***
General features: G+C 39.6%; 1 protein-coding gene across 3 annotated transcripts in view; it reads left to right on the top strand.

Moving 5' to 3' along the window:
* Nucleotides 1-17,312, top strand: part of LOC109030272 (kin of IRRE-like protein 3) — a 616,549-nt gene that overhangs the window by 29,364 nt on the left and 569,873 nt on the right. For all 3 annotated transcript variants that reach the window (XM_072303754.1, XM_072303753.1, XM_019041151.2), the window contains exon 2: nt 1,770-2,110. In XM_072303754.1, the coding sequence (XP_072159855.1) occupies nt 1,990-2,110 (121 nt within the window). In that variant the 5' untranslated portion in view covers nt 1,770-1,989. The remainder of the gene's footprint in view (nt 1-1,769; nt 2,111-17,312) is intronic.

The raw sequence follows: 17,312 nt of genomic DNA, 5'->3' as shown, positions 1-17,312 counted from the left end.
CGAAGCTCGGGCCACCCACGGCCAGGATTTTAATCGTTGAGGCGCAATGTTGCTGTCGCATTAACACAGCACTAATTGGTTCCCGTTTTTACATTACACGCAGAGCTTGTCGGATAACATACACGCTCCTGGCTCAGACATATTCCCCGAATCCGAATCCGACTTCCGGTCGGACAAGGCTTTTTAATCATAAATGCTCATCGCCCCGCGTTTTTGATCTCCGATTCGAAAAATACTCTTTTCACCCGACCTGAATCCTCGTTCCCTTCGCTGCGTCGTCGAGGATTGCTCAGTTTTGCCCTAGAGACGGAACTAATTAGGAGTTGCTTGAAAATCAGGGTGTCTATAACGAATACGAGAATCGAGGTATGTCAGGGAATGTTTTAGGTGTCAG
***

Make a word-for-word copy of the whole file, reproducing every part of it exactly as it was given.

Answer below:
General features: G+C 39.6%; 1 protein-coding gene across 3 annotated transcripts in view; it reads left to right on the top strand.

Moving 5' to 3' along the window:
* Nucleotides 1-17,312, top strand: part of LOC109030272 (kin of IRRE-like protein 3) — a 616,549-nt gene that overhangs the window by 29,364 nt on the left and 569,873 nt on the right. For all 3 annotated transcript variants that reach the window (XM_072303754.1, XM_072303753.1, XM_019041151.2), the window contains exon 2: nt 1,770-2,110. In XM_072303754.1, the coding sequence (XP_072159855.1) occupies nt 1,990-2,110 (121 nt within the window). In that variant the 5' untranslated portion in view covers nt 1,770-1,989. The remainder of the gene's footprint in view (nt 1-1,769; nt 2,111-17,312) is intronic.

The raw sequence follows: 17,312 nt of genomic DNA, 5'->3' as shown, positions 1-17,312 counted from the left end.
CGAAGCTCGGGCCACCCACGGCCAGGATTTTAATCGTTGAGGCGCAATGTTGCTGTCGCATTAACACAGCACTAATTGGTTCCCGTTTTTACATTACACGCAGAGCTTGTCGGATAACATACACGCTCCTGGCTCAGACATATTCCCCGAATCCGAATCCGACTTCCGGTCGGACAAGGCTTTTTAATCATAAATGCTCATCGCCCCGCGTTTTTGATCTCCGATTCGAAAAATACTCTTTTCACCCGACCTGAATCCTCGTTCCCTTCGCTGCGTCGTCGAGGATTGCTCAGTTTTGCCCTAGAGACGGAACTAATTAGGAGTTGCTTGAAAATCAGGGTGTCTATAACGAATACGAGAATCGAGGTATGTCAGGGAATGTTTTAGGTGTCAG